What is endometriosis?

 What is endometriosis?

One of the most common causes of infertility is a mysterious medical condition called “endometriosis”. Amongst the millions of women who are affected, forty percent don’t experience any symptoms other than the inability to fall pregnant, while some of the remaining sufferers complain of experiencing excruciating pain.

The endometrium is the outer lining of the uterus. In the early stage of a woman’s monthly menstrual cycle, a surge of estrogen hormones cause that lining to expand to allow implantation of the egg if a pregnancy occurs. When it doesn’t, enzymes in the body break down and liquefy that superficial lining, which becomes the menstrual bloodshed during the menses.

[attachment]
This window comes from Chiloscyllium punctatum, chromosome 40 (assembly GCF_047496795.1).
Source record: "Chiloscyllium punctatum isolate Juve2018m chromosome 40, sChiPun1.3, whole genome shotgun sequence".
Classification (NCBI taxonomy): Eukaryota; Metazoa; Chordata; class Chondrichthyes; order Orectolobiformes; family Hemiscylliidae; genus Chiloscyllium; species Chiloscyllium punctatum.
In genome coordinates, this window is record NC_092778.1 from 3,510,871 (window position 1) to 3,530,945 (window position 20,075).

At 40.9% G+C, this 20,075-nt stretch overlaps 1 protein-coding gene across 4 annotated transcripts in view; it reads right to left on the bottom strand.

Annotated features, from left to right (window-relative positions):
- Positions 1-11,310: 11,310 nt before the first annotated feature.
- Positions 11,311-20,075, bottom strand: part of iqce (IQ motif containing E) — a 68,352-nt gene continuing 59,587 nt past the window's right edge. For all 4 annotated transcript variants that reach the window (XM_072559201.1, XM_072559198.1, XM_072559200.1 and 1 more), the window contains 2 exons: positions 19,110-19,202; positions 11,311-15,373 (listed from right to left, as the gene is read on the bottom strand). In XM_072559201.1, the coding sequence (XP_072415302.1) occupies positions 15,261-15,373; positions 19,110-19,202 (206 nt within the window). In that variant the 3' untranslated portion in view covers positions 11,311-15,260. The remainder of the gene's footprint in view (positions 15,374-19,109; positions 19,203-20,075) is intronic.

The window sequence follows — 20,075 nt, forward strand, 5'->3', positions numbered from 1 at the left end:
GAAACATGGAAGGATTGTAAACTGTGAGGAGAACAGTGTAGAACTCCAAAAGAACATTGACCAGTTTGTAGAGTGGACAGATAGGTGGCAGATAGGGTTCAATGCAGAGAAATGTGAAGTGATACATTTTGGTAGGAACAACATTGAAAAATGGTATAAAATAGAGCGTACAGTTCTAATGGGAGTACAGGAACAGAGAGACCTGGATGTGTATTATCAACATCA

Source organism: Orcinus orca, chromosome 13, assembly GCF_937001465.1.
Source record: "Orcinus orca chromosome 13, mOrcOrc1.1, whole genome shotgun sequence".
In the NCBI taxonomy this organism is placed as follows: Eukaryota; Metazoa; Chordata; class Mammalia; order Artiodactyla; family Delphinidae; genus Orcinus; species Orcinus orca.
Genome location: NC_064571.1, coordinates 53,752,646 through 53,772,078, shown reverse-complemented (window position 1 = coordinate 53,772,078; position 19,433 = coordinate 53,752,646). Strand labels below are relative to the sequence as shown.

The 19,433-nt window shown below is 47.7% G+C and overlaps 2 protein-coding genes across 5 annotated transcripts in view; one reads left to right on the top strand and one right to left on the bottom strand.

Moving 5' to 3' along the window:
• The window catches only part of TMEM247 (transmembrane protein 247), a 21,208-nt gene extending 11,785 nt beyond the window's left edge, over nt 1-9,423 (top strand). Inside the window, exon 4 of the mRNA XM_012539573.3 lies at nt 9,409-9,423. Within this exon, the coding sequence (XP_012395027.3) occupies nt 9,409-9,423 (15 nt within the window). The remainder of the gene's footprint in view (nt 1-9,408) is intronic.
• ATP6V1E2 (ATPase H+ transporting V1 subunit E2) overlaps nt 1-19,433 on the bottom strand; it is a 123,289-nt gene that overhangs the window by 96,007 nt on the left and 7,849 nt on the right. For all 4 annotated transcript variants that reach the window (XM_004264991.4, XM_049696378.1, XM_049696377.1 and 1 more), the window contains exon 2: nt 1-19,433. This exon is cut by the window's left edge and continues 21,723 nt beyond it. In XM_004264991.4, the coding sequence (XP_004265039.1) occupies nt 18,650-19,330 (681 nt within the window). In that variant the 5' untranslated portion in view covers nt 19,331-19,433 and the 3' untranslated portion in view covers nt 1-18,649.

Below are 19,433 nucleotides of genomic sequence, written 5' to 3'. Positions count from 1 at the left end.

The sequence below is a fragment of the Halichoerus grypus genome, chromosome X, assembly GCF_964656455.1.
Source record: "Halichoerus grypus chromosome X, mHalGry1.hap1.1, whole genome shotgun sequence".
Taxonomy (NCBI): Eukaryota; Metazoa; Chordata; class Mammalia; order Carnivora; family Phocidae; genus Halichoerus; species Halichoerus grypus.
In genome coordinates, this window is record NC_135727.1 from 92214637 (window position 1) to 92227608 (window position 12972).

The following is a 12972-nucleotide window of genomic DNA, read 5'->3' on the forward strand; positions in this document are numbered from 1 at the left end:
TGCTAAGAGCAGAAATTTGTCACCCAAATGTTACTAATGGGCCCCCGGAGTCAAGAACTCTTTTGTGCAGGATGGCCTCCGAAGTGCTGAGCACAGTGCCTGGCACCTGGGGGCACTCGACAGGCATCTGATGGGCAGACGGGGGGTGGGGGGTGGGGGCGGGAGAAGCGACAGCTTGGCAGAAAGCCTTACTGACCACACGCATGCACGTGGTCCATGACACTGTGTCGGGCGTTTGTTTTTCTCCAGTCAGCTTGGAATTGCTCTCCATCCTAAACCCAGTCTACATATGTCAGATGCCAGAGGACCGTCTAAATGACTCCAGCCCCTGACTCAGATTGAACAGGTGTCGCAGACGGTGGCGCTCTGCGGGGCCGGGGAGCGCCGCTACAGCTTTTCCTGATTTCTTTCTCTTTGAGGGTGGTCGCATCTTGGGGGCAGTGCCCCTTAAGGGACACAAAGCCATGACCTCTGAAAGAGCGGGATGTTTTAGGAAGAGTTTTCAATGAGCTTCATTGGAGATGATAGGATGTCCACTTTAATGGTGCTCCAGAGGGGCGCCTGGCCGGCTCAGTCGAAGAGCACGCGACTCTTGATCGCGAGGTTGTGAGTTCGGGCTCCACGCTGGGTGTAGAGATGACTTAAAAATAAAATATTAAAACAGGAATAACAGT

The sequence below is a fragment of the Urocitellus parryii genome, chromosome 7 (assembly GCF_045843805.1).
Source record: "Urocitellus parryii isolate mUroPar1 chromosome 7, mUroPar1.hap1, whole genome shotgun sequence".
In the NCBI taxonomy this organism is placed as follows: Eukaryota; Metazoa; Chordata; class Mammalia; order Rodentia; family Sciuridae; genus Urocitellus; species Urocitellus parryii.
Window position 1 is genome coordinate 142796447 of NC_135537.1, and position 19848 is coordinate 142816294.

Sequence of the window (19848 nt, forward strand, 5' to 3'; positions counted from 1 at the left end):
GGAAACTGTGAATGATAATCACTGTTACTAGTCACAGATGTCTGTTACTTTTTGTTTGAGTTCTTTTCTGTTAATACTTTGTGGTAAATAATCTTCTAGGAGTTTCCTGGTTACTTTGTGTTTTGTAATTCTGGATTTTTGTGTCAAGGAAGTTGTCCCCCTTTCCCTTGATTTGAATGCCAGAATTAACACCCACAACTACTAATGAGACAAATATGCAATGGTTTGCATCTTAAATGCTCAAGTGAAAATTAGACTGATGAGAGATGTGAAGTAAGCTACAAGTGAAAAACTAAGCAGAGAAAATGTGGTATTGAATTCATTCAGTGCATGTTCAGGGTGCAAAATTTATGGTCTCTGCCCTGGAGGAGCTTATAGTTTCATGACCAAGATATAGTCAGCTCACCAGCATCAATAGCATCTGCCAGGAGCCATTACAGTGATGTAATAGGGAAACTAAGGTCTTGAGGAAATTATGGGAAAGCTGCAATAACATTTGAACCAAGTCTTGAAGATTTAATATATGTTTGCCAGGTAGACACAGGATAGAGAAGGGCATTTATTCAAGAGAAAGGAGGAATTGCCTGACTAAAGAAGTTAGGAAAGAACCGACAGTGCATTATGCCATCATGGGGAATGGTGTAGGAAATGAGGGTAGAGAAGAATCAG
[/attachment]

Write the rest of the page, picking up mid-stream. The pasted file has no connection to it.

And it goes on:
In endometriosis, small sections of that layer are retained in the body. These endometrial cells gradually migrate outside the uterus to implant themselves in a wide range of areas, inside, and outside the reproductive organs, including: in the cervix, the fallopian tubes, the large intestine, the bladder, the thorax and the lungs. Once implanted in these foreign sites, the endometrial tissue continues to respond to the hormonal fluctuation of the menstrual cycle, getting thicker prior to ovulation, and turning into blood during menstruation.

Being in an enclosed space, these abnormal secretions can’t be expelled from the body, so they accumulate and get inflamed, causing scarring and adhesions to the surrounding tissues. If the ovaries are involved, the blood stagnation can result in the production of fibrous cysts in the fallopian tubes which stop the egg being fertilized.

Why does endometriosis occur is still a matter of controversy. One common theory is that this condition is the consequence of “retrograde menstruation” when some of the menstrual blood seeps backward into the fallopian tubes and travels up the abdominal cavity during the monthly menses, but many women who experience retrograde menstruation don’t get affected by endometriosis.